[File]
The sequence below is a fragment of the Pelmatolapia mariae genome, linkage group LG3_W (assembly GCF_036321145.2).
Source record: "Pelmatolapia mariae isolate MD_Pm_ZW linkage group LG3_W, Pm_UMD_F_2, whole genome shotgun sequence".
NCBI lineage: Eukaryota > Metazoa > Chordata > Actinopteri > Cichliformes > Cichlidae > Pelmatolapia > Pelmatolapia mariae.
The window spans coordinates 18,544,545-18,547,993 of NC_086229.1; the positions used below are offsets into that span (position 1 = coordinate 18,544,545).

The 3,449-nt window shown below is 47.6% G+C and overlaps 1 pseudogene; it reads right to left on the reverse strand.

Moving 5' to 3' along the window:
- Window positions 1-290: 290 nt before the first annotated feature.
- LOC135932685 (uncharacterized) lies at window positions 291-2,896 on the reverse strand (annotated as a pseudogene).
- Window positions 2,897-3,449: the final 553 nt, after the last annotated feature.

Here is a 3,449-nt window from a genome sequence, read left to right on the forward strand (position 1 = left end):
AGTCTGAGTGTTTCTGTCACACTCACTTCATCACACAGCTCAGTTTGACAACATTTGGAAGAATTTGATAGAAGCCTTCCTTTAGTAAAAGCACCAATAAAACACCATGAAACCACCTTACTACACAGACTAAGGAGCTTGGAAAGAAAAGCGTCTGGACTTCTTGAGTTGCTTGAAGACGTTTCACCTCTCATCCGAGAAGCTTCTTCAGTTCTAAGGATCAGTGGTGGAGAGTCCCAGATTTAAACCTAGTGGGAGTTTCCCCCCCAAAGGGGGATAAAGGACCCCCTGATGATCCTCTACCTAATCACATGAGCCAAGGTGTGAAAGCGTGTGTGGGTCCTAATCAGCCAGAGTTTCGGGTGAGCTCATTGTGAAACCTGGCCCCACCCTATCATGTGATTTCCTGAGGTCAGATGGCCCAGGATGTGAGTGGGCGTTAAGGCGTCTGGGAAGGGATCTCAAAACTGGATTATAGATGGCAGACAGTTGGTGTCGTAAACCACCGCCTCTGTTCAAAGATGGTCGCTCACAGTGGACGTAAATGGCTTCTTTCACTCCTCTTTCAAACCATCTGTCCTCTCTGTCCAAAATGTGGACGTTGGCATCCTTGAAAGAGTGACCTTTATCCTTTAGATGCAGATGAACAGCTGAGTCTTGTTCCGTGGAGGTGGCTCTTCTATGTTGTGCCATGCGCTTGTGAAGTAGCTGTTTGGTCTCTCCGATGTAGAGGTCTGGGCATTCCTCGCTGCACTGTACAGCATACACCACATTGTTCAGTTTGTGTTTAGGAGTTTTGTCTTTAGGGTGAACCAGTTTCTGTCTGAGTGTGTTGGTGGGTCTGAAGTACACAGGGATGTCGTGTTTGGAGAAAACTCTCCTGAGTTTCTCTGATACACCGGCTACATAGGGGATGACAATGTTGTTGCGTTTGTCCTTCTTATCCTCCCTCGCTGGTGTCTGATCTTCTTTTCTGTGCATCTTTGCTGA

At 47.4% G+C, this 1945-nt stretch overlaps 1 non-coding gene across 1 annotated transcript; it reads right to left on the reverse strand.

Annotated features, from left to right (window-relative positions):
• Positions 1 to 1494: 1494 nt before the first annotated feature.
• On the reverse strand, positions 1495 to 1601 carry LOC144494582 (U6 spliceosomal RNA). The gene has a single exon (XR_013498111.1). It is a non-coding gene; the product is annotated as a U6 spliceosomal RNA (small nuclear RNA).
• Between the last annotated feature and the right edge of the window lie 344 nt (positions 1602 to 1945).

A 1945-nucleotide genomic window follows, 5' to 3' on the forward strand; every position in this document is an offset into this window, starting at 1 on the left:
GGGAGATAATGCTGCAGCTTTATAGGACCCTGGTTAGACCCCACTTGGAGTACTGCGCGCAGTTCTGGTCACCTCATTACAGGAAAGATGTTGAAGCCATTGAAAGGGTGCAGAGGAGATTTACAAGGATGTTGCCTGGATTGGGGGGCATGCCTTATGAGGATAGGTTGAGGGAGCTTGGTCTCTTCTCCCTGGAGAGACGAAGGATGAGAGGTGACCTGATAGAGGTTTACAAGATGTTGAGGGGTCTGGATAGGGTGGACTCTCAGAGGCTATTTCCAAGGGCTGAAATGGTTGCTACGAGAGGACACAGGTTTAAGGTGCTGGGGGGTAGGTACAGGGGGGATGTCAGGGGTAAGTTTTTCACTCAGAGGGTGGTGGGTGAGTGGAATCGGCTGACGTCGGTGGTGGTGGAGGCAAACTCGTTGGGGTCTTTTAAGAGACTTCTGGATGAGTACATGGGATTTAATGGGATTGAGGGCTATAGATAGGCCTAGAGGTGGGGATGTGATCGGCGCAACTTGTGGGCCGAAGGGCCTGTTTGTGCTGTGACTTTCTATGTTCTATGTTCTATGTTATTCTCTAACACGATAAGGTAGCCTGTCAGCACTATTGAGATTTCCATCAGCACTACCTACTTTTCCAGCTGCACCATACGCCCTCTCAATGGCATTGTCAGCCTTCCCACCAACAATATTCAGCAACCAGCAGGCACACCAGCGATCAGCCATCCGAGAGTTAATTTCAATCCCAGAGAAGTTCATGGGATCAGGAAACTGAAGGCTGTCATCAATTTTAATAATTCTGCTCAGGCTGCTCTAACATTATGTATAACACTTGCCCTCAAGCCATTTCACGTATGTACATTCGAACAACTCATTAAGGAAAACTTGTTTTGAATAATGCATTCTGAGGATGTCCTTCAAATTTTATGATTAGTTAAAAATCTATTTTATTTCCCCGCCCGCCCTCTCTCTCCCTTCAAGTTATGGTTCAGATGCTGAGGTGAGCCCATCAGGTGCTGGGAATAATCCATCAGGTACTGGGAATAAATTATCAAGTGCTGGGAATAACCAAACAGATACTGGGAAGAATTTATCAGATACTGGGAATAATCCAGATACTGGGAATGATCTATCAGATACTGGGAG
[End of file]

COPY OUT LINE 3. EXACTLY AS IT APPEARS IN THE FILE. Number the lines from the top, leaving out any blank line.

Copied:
NCBI lineage: Eukaryota > Metazoa > Chordata > Actinopteri > Cichliformes > Cichlidae > Pelmatolapia > Pelmatolapia mariae.